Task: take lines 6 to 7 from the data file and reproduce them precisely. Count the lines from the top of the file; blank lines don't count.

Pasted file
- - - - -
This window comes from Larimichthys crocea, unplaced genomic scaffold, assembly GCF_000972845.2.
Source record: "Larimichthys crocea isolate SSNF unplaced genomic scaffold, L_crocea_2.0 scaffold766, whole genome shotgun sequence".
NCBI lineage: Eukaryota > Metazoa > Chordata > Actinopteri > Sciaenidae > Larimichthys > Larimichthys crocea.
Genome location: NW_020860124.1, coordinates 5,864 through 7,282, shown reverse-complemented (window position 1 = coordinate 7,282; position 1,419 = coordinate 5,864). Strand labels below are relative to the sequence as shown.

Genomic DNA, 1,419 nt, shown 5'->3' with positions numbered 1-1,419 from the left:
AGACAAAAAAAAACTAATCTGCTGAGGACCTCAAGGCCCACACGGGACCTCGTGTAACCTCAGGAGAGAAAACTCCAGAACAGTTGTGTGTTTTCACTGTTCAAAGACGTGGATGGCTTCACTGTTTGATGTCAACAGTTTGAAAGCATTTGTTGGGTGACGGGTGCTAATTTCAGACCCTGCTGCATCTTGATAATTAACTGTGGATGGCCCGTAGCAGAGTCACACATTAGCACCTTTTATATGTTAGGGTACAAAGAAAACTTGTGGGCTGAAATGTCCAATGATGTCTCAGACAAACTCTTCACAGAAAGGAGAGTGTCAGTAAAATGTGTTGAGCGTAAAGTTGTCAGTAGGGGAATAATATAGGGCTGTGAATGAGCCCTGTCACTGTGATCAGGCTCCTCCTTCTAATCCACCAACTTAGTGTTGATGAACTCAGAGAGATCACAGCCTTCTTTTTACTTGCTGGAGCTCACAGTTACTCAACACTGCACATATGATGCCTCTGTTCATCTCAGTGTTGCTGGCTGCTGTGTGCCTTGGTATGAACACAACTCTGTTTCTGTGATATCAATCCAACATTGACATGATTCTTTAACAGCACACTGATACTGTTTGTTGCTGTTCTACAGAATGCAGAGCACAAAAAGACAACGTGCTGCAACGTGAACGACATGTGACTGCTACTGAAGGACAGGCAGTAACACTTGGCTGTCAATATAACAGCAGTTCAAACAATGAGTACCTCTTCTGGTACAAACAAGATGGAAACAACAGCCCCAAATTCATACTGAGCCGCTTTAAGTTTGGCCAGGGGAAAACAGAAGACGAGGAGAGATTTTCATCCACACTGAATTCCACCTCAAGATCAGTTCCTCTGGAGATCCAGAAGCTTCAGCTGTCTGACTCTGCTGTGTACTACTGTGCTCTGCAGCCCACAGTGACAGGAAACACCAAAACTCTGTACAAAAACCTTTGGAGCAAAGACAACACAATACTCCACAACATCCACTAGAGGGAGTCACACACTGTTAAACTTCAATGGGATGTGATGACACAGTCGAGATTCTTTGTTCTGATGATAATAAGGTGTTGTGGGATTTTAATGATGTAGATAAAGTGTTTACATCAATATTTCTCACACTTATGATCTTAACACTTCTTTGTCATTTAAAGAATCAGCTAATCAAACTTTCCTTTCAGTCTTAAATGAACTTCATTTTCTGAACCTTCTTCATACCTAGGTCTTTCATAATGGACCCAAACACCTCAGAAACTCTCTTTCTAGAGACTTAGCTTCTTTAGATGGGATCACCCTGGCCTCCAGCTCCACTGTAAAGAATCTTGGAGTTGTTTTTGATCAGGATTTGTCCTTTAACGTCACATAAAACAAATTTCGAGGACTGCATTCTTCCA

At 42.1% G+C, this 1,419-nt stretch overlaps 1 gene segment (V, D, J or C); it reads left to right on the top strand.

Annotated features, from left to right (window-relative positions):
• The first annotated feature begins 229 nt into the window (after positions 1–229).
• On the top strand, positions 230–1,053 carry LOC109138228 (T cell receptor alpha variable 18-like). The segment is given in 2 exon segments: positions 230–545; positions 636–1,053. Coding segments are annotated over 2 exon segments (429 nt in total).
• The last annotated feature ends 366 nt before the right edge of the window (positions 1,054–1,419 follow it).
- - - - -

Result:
AGACAAAAAAAAACTAATCTGCTGAGGACCTCAAGGCCCACACGGGACCTCGTGTAACCTCAGGAGAGAAAACTCCAGAACAGTTGTGTGTTTTCACTGTTCAAAGACGTGGATGGCTTCACTGTTTGATGTCAACAGTTTGAAAGCATTTGTTGGGTGACGGGTGCTAATTTCAGACCCTGCTGCATCTTGATAATTAACTGTGGATGGCCCGTAGCAGAGTCACACATTAGCACCTTTTATATGTTAGGGTACAAAGAAAACTTGTGGGCTGAAATGTCCAATGATGTCTCAGACAAACTCTTCACAGAAAGGAGAGTGTCAGTAAAATGTGTTGAGCGTAAAGTTGTCAGTAGGGGAATAATATAGGGCTGTGAATGAGCCCTGTCACTGTGATCAGGCTCCTCCTTCTAATCCACCAACTTAGTGTTGATGAACTCAGAGAGATCACAGCCTTCTTTTTACTTGCTGGAGCTCACAGTTACTCAACACTGCACATATGATGCCTCTGTTCATCTCAGTGTTGCTGGCTGCTGTGTGCCTTGGTATGAACACAACTCTGTTTCTGTGATATCAATCCAACATTGACATGATTCTTTAACAGCACACTGATACTGTTTGTTGCTGTTCTACAGAATGCAGAGCACAAAAAGACAACGTGCTGCAACGTGAACGACATGTGACTGCTACTGAAGGACAGGCAGTAACACTTGGCTGTCAATATAACAGCAGTTCAAACAATGAGTACCTCTTCTGGTACAAACAAGATGGAAACAACAGCCCCAAATTCATACTGAGCCGCTTTAAGTTTGGCCAGGGGAAAACAGAAGACGAGGAGAGATTTTCATCCACACTGAATTCCACCTCAAGATCAGTTCCTCTGGAGATCCAGAAGCTTCAGCTGTCTGACTCTGCTGTGTACTACTGTGCTCTGCAGCCCACAGTGACAGGAAACACCAAAACTCTGTACAAAAACCTTTGGAGCAAAGACAACACAATACTCCACAACATCCACTAGAGGGAGTCACACACTGTTAAACTTCAATGGGATGTGATGACACAGTCGAGATTCTTTGTTCTGATGATAATAAGGTGTTGTGGGATTTTAATGATGTAGATAAAGTGTTTACATCAATATTTCTCACACTTATGATCTTAACACTTCTTTGTCATTTAAAGAATCAGCTAATCAAACTTTCCTTTCAGTCTTAAATGAACTTCATTTTCTGAACCTTCTTCATACCTAGGTCTTTCATAATGGACCCAAACACCTCAGAAACTCTCTTTCTAGAGACTTAGCTTCTTTAGATGGGATCACCCTGGCCTCCAGCTCCACTGTAAAGAATCTTGGAGTTGTTTTTGATCAGGATTTGTCCTTTAACGTCACATAAAACAAATTTCGAGGACTGCATTCTTCCA

At 42.1% G+C, this 1,419-nt stretch overlaps 1 gene segment (V, D, J or C); it reads left to right on the top strand.